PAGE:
- Legendary investor John Paulson trashed crypto and recommended gold in a wide-ranging interview with Bloomberg TV.
- He described crypto as a “limited supply of nothing,” referring to the fixed quantity that some coins have.
- Paulson told Bloomberg that he was newly bullish on gold as a hedge against rising inflation.
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Legendary investor John Paulson, whose bet against the housing market in 2008 made him a billionaire, trashed crypto and recommended gold in a wide-ranging interview with Bloomberg TV.
“I would say that cryptocurrencies are a bubble,” said Paulson, who last year quit the hedge fund business after netting his firm $US20 ($AU27) billion. He described crypto as a “limited supply of nothing,” referring to the fixed quantity that some coins have, including bitcoin‘s 21 million token cap – though others have no such limit.
“Cryptocurrencies, regardless of where they’re trading today, will eventually prove to be worthless. Once the exuberance wears off, or liquidity dries up, they will go to zero. I wouldn’t recommend anyone invest in cryptocurrencies,” he added.
Asked why he doesn’t just short crypto, Paulson pointed to the asset class’s outsized volatility, saying a short bet could ruin him in the short term even if he was proven right in the long run.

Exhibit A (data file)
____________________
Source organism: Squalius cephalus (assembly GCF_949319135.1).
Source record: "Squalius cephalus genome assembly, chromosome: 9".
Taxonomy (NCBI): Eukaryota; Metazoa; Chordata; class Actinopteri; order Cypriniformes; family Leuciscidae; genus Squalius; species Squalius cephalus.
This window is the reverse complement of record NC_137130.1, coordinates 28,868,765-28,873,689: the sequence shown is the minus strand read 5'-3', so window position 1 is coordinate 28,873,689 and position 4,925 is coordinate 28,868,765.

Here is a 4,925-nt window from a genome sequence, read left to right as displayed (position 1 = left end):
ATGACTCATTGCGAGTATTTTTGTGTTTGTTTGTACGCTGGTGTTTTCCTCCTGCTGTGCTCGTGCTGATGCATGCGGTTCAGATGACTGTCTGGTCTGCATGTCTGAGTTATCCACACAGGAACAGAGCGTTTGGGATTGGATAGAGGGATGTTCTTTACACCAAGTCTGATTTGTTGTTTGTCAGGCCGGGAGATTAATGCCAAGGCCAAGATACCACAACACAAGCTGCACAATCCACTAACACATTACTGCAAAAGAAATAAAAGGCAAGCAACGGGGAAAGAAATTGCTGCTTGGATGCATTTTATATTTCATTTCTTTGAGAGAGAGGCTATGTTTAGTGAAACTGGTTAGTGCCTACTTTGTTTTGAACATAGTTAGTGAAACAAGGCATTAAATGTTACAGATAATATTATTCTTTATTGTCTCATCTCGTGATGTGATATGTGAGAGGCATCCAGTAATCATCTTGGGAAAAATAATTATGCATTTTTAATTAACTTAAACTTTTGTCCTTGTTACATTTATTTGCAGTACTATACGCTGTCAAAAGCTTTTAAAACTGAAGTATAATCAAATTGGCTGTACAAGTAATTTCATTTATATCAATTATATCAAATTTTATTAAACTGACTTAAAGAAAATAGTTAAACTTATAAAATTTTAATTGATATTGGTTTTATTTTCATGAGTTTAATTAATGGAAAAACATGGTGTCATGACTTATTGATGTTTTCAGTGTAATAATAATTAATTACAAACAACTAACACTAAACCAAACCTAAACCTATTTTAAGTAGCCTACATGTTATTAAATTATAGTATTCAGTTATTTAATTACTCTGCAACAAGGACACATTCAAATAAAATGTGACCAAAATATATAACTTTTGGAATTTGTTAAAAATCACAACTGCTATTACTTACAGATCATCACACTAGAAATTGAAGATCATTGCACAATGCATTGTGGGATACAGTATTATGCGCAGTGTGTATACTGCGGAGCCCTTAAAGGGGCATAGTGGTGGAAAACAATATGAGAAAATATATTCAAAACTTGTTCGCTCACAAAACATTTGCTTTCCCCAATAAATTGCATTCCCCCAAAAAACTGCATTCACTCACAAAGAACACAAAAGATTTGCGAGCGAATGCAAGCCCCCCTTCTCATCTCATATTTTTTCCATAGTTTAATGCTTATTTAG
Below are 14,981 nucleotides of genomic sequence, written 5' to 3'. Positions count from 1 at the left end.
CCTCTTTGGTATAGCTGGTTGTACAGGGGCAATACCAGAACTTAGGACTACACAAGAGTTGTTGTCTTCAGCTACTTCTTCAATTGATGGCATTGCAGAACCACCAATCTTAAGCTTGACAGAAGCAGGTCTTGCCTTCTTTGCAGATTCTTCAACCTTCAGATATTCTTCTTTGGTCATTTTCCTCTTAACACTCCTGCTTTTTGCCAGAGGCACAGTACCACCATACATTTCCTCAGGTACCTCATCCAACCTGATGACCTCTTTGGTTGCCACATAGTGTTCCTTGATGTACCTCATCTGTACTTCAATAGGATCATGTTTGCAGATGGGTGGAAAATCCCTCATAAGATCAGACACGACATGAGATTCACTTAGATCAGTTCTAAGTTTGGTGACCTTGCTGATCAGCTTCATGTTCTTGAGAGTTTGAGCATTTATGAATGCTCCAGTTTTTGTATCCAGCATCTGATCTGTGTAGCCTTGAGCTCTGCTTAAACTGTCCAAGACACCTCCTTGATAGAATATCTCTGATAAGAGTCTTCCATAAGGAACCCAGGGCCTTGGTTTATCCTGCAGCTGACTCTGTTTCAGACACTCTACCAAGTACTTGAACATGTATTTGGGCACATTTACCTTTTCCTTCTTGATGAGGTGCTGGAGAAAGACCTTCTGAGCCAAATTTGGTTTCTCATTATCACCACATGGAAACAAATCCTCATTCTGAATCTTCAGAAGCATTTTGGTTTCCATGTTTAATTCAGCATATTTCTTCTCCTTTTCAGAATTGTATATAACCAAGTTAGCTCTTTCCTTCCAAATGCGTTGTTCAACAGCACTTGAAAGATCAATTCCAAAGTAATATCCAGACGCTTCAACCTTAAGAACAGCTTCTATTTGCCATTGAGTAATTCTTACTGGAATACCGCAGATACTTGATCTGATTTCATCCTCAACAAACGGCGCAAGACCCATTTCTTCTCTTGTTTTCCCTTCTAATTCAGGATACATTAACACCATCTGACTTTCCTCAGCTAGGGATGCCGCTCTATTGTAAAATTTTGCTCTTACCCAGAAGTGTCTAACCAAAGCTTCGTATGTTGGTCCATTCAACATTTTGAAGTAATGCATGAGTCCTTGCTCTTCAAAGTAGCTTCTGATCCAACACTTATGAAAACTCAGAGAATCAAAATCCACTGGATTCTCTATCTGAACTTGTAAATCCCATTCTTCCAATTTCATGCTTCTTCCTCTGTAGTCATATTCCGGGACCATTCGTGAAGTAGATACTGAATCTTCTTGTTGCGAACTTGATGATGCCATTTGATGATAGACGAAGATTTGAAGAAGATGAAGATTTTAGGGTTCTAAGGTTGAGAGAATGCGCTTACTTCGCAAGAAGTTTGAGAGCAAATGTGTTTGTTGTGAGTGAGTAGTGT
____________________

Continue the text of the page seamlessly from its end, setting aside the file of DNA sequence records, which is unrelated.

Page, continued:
Paulson, who has tended to favor buying gold, told Bloomberg that he was newly bullish on the precious metal, citing its tendency to perform well during high-inflation periods.
“As inflation picks up … the logical place to go is gold,” said Paulson. “But because the amount of money trying to move out of cash and fixed income dwarfs the amount of investable gold, the supply and demand imbalance causes gold to rise.”
Some academics have looked skeptically on the gold-as-an-inflation-hedge view. An influential 2012 paper by a Duke professor and a former portfolio manager found that gold’s inflation-hedge properties only hold for time horizons as long as a century. On shorter timescales, the relationship breaks down, they found.
Crypto fans and gold bugs have at times been at odds, each camp offering their preferred asset as the best hedge against inflation.
The most common mistake investors make, according to Paulson, is looking for get-rich-quick schemes or buying based on a story, rather than based on fundamentals.
“And then they chase investments that are going up, and ultimately those investments deflate. And then they lose money,” he said.